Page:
Posts Tagged ‘exchange rates’

Comparison Shopping for the Unaffordable

Friday, 1 April 2011

To address a small issue in the history of economic thought, I wanted to consult a copy of the first edition of The Theory of Games and Economic Behavior, by John von Neumann and Oskar Morgenstern. I didn't find it reliably quoted on-line, nor did I find it listed in the on-line library catalogue for USD nor in that for UCSD. So I thought that perhaps I'd buy a copy.

I consulted the Used and Out-of-Print listings of AddAll, and quickly concluded that, no, perhaps I won't buy a copy. [detail of screen-capture, showing price of $4959.29] The lowest price that I found was four thousand, nine hundred and fifty-nine dollars, and twenty-nine cents.

I'm not sure who would pay that much, but the next lowest seller wants seven thousand, five hundred and ninety-one dollars, and ninety-three cents.

Another remarkable thing is the range of prices being asked for just that next seller. [detail of screen-capture, showing range of prices] Through and through, the price would be that $7591.93. From that same seller, but through Find-a-Book (listed by AddAll as, the price would be $7614.96. And through AbeBooks (whom I encourage you to avoid in any case), the book would be $7867.54, still from that same seller. There's a $275.61 range here, determined by which intermediate service one uses.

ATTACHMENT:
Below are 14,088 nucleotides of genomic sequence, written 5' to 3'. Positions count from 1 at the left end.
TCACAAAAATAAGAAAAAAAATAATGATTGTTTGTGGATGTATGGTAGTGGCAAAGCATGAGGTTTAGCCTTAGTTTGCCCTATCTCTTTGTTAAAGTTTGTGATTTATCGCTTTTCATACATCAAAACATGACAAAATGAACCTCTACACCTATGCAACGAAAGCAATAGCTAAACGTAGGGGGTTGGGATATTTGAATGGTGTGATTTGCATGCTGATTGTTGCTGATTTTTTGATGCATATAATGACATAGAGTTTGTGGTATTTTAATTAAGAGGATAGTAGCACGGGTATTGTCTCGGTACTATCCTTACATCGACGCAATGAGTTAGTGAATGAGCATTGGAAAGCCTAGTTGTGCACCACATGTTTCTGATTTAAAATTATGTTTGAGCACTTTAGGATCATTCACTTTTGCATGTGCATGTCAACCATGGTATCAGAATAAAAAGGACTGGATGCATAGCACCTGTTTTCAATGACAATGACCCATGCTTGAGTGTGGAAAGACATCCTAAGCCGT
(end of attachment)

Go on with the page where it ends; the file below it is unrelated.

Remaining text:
Now, even as I was writing this entry, some of these prices were changing; that's because the seller is based in London, and the exchange rate has been in flux. And that suggests that part of the price range may be explained by different methods being used to calculate a rate of exchange. $275.61 may not seem a trivial sum, but it's only about 3.63% of $7591.93.

A buck or a pound / A buck or a pound

Monday, 27 October 2008

As European politicians and pundits tut-tut over the ostensible relative deficiencies of American economic policy, pay attention to what is happening to exchange rates.

By itself, the absolute level of exchange rates isn't particularly meaningful — that's really just a matter of scaling. but movements of exchange rates are significant. When the value of one currency is dropping relative to that of another, it means that people are trying to shift holdings in the former to holdings in the latter.

These days, the dollar is generally strengthening with respect to the pound and with respect to the euro, which means that people are trying to increase their share of currency that buys stuff in America relative to their share of currency that buys stuff in Europe.

That doesn't mean that economic conditions in America aren't bad, but it strongly argues that conditions in Europe are worse.